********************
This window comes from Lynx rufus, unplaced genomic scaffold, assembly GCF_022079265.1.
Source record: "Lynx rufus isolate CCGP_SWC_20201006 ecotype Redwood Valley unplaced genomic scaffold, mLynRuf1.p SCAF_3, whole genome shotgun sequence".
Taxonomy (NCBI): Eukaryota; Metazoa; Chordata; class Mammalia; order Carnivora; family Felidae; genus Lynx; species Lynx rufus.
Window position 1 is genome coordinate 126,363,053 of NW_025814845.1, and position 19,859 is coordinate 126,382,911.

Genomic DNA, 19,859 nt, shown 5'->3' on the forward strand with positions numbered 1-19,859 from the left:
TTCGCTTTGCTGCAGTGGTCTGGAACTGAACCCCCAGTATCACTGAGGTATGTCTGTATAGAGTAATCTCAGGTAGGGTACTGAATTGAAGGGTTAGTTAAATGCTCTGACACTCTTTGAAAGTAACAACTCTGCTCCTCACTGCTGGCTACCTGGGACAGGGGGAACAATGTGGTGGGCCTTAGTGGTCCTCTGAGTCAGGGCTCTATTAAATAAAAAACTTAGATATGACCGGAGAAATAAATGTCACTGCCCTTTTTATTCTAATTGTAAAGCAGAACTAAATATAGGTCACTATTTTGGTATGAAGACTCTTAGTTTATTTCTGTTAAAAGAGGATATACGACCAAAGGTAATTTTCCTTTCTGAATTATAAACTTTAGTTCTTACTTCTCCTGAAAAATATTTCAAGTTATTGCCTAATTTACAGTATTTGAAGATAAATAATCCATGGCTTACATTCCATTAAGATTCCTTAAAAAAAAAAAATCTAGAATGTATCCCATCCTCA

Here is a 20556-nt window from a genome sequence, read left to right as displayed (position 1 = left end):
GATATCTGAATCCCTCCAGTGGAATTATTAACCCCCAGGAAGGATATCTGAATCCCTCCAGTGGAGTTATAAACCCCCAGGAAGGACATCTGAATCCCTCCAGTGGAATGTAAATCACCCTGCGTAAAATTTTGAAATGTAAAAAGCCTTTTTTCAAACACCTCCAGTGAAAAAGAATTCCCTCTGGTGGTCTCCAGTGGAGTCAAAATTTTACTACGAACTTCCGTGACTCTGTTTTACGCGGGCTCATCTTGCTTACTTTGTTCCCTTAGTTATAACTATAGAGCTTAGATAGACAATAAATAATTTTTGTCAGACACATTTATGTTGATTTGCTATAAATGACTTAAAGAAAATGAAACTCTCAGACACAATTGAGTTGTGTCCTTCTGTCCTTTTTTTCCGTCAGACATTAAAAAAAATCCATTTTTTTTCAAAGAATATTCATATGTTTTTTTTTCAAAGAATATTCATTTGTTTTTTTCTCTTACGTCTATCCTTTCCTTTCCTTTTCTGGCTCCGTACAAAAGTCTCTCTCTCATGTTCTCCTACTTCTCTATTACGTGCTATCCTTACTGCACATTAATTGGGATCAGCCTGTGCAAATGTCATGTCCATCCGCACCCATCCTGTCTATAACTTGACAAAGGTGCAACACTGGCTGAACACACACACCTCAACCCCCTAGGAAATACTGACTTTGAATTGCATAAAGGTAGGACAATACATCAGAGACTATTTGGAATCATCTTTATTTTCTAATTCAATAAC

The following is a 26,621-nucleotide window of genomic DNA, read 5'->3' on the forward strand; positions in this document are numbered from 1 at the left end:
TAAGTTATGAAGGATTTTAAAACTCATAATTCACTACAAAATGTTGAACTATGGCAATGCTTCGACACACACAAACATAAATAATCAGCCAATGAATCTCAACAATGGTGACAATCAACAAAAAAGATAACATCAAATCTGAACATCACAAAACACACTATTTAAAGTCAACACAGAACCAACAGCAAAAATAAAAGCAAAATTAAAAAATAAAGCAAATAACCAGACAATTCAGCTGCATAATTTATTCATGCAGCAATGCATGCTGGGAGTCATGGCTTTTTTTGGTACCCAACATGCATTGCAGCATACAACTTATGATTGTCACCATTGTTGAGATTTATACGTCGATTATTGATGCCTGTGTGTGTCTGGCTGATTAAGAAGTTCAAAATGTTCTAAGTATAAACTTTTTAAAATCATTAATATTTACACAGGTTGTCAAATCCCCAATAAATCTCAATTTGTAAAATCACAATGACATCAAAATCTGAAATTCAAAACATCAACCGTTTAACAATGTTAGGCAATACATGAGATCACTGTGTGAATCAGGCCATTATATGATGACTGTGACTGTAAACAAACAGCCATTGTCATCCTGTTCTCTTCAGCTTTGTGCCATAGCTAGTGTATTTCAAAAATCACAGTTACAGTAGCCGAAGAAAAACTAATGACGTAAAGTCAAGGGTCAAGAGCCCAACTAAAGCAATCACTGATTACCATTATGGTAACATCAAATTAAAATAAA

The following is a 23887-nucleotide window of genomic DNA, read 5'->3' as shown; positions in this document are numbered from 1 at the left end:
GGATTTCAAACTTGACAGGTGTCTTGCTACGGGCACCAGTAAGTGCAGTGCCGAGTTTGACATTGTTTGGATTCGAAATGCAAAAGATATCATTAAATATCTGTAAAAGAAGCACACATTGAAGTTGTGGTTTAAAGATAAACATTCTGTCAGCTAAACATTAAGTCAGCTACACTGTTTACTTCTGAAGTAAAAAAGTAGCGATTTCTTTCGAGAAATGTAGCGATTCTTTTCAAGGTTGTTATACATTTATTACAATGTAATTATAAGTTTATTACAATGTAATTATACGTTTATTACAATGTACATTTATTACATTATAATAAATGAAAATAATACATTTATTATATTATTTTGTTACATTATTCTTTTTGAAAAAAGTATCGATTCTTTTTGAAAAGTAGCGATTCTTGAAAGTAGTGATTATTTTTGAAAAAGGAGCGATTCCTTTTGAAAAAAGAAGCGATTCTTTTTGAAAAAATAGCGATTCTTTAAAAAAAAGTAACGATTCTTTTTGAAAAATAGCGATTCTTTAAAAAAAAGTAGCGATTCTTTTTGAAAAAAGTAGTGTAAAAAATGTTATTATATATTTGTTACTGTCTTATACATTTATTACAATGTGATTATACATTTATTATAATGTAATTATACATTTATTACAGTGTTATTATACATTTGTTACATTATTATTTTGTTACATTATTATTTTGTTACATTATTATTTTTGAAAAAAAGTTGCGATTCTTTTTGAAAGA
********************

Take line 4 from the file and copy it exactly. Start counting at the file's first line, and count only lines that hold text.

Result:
Window position 1 is genome coordinate 126,363,053 of NW_025814845.1, and position 19,859 is coordinate 126,382,911.